Why Is Dick a nickname for Richard

Fri Aug 14 01:29:34 UTC 2009

        I don't know if you can push the "ease of pronunciation"
argument too far.  For starters, note that Rick, Rob, Will, and Ed are
all found.

        I thought that there were more than these four examples
(including Hob/Robert), but these are all that immediately come to mind.
For what it's worth, all of the given names are disyllabic, have the
accent on the first syllable (as is common with names in English), and
do not begin with plosives, while all of the nicknames are monosyllabic
and (except for Hob, which is less commonly used) do begin with

John Baker

-----Original Message-----
From: American Dialect Society [mailto:ADS-L at LISTSERV.UGA.EDU] On Behalf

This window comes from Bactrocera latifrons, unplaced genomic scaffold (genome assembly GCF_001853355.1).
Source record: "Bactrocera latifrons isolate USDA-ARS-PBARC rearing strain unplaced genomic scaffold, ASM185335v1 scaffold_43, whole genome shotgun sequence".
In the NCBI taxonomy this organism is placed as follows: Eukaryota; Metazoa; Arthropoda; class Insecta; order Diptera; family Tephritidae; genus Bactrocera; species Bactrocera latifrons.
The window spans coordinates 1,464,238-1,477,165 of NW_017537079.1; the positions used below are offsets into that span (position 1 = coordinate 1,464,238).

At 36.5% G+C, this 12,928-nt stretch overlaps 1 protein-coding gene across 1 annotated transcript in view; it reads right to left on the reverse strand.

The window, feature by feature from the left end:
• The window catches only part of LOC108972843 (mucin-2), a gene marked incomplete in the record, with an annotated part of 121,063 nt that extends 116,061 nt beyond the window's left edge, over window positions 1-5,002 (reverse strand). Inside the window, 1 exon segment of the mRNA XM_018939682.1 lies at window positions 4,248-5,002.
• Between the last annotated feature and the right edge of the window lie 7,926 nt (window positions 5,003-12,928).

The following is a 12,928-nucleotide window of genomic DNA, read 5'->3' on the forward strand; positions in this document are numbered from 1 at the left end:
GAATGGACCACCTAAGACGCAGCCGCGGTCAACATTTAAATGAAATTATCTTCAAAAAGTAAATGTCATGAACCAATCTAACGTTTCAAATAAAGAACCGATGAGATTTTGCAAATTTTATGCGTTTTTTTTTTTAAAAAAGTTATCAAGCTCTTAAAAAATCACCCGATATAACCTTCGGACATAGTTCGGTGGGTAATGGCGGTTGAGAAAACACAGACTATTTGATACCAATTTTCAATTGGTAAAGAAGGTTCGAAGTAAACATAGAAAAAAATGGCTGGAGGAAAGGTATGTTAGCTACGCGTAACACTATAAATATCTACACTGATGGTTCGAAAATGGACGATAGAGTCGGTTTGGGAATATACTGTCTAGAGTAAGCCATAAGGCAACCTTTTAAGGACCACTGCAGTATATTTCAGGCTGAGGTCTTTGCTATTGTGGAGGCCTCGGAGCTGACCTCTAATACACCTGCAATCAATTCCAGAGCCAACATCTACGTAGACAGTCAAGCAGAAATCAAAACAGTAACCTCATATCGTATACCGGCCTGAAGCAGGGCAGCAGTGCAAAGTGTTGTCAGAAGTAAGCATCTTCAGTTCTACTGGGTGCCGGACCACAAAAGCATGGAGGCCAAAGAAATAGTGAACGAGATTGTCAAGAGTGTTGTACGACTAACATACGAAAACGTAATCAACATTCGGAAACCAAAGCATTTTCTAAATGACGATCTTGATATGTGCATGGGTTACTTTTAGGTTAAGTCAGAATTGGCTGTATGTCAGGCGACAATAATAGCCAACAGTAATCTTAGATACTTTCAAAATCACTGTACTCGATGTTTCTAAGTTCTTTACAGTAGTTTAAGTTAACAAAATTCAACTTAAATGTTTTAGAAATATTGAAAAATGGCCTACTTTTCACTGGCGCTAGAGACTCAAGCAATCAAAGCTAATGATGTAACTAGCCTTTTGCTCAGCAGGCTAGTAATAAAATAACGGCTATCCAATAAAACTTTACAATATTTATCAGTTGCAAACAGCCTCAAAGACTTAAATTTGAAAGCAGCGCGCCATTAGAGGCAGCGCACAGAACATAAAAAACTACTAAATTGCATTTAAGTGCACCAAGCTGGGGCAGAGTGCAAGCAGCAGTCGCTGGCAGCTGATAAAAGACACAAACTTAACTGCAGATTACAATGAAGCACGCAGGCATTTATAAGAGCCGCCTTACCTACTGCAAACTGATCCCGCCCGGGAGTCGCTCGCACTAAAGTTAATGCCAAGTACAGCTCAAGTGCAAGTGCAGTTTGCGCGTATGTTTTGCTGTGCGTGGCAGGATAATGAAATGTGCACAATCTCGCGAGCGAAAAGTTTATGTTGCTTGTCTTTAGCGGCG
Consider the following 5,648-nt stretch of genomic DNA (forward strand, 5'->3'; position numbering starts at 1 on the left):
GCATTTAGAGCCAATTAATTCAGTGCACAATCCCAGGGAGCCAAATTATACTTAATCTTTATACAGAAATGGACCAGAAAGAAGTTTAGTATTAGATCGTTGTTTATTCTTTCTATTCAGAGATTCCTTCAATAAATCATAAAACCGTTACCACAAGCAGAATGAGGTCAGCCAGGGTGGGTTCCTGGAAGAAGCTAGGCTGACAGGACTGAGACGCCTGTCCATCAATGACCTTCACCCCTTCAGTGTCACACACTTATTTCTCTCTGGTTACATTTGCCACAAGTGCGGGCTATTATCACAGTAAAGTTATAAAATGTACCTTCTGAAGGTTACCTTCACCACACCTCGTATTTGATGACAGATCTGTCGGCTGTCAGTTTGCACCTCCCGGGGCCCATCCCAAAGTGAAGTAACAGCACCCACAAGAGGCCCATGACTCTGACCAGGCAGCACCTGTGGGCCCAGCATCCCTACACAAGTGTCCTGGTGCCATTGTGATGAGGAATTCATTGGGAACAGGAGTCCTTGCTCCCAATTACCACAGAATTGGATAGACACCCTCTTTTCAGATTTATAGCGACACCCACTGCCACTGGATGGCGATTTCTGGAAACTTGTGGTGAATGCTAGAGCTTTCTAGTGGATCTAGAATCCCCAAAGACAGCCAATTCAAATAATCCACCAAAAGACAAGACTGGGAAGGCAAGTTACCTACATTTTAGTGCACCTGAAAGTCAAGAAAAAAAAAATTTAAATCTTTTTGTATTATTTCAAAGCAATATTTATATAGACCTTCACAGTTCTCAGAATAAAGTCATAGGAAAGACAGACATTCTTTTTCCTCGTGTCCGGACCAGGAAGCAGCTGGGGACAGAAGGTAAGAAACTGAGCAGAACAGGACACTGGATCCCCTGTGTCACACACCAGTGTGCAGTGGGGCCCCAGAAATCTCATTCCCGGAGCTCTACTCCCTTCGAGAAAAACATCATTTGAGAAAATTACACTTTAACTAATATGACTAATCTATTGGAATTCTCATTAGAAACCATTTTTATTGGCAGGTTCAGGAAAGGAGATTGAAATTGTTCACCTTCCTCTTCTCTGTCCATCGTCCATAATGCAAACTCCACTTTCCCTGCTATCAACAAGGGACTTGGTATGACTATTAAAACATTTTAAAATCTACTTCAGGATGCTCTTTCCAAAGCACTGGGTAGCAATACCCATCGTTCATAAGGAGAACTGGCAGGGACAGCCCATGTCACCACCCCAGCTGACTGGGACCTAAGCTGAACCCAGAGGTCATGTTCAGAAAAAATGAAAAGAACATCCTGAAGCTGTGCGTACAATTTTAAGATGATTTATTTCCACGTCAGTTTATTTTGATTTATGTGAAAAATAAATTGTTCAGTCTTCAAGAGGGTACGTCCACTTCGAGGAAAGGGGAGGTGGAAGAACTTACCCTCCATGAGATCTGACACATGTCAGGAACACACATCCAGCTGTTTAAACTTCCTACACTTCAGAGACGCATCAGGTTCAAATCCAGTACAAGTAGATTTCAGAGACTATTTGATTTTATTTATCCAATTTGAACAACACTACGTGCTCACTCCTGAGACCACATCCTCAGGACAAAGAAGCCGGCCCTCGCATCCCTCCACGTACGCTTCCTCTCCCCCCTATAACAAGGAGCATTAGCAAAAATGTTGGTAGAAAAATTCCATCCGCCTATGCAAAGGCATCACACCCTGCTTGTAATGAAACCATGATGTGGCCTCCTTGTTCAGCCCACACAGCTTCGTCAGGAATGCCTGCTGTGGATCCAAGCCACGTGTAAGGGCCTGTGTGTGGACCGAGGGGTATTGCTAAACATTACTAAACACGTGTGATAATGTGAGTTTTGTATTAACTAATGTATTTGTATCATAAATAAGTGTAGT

Of Laurence Horn
Sent: Thursday, August 13, 2009 1:40 PM
Subject: Re: Why Is Dick a nickname for Richard

At 12:22 PM -0400 8/13/09, Baker, John wrote:
>         I'm not sure what to make of the original post, but I think
>any real answer does need to take account of the fact that some
>traditional nicknames are rhyming short forms of the full given name,
>such as Dick/Richard, Bob/Robert, Bill/William, and Ted/Edward.
>John Baker

But I think you still need to bring in ease of pronunciation to explain
the *direction* of the substitutions.  "Wen" rhymes with "Ben", but I
doubt you get changes in that direction, or "Wabs" for "Barbara"/"Babs".
Or "Rave" and "Ran" for "Dave" and "Dan".  And this is sheer
speculation, but perhaps "Bob" (instead of "Dob") for "Robert" might be
anticipatory influence from (or assimilation to) the upcoming [b].

While as Arnold notes the OED doesn't do proper names, surely
*someone* has written a book (or at least a dissertation) on this


The American Dialect Society - http://www.americandialect.org

More information about the Ads-l mailing list